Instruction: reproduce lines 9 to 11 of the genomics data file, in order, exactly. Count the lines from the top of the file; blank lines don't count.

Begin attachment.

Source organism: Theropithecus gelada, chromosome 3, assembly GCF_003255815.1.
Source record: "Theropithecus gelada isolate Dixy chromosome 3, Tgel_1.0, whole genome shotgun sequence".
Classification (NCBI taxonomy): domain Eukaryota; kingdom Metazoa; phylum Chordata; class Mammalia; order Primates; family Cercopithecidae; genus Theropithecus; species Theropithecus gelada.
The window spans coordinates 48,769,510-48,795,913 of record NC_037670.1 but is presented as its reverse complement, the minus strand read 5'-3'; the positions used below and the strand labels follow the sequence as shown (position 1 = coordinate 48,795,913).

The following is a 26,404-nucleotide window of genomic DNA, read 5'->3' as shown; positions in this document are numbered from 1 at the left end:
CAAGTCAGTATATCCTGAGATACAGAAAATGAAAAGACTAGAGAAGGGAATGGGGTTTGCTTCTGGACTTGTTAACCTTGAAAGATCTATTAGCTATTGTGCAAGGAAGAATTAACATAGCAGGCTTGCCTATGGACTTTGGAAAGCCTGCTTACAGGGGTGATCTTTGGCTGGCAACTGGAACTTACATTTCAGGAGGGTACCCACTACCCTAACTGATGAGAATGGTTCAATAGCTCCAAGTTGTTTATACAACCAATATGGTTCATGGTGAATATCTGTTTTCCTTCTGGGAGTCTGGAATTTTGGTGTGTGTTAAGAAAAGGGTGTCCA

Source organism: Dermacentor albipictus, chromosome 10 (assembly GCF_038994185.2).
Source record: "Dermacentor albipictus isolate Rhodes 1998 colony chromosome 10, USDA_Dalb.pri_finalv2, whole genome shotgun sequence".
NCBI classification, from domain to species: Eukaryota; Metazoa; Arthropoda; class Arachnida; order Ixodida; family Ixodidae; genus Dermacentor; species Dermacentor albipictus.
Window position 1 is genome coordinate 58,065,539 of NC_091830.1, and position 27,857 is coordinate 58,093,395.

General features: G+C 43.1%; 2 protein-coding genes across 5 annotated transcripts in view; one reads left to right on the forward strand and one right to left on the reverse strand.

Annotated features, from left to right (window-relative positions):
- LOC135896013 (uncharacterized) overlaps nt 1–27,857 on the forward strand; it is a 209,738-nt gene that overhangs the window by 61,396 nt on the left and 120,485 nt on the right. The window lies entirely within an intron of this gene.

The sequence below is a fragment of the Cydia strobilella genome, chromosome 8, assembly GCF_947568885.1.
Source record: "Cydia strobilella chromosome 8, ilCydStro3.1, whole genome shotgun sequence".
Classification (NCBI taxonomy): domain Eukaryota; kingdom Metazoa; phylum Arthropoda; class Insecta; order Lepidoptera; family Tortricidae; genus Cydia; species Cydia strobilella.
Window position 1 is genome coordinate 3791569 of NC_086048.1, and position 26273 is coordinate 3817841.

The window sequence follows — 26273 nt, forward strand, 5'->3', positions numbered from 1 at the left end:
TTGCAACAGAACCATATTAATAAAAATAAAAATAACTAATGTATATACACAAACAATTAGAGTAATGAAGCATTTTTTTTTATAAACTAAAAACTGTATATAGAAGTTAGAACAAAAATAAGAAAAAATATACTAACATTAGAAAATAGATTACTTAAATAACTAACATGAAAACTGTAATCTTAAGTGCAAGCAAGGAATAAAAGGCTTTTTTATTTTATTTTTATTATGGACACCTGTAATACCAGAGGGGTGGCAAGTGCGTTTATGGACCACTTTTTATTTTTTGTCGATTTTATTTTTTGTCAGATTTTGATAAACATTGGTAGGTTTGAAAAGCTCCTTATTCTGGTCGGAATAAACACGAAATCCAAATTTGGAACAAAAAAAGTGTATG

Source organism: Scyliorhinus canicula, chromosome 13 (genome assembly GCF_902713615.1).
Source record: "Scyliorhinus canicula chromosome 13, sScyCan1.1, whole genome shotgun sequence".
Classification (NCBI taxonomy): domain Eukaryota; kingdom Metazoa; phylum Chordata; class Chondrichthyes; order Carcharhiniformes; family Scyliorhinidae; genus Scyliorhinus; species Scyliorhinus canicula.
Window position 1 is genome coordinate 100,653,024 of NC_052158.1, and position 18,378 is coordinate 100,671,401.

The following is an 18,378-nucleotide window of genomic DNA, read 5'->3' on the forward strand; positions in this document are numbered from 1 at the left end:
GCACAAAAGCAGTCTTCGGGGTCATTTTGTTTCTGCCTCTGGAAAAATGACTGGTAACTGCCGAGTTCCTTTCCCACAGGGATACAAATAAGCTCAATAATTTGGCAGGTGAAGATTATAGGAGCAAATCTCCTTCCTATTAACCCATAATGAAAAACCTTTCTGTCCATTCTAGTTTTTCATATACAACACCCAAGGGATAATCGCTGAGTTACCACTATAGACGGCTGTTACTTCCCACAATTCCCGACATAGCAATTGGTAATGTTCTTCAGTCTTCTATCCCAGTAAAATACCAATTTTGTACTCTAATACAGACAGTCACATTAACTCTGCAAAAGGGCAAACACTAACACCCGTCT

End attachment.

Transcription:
NCBI classification, from domain to species: Eukaryota; Metazoa; Arthropoda; class Arachnida; order Ixodida; family Ixodidae; genus Dermacentor; species Dermacentor albipictus.
Window position 1 is genome coordinate 58,065,539 of NC_091830.1, and position 27,857 is coordinate 58,093,395.

General features: G+C 43.1%; 2 protein-coding genes across 5 annotated transcripts in view; one reads left to right on the forward strand and one right to left on the reverse strand.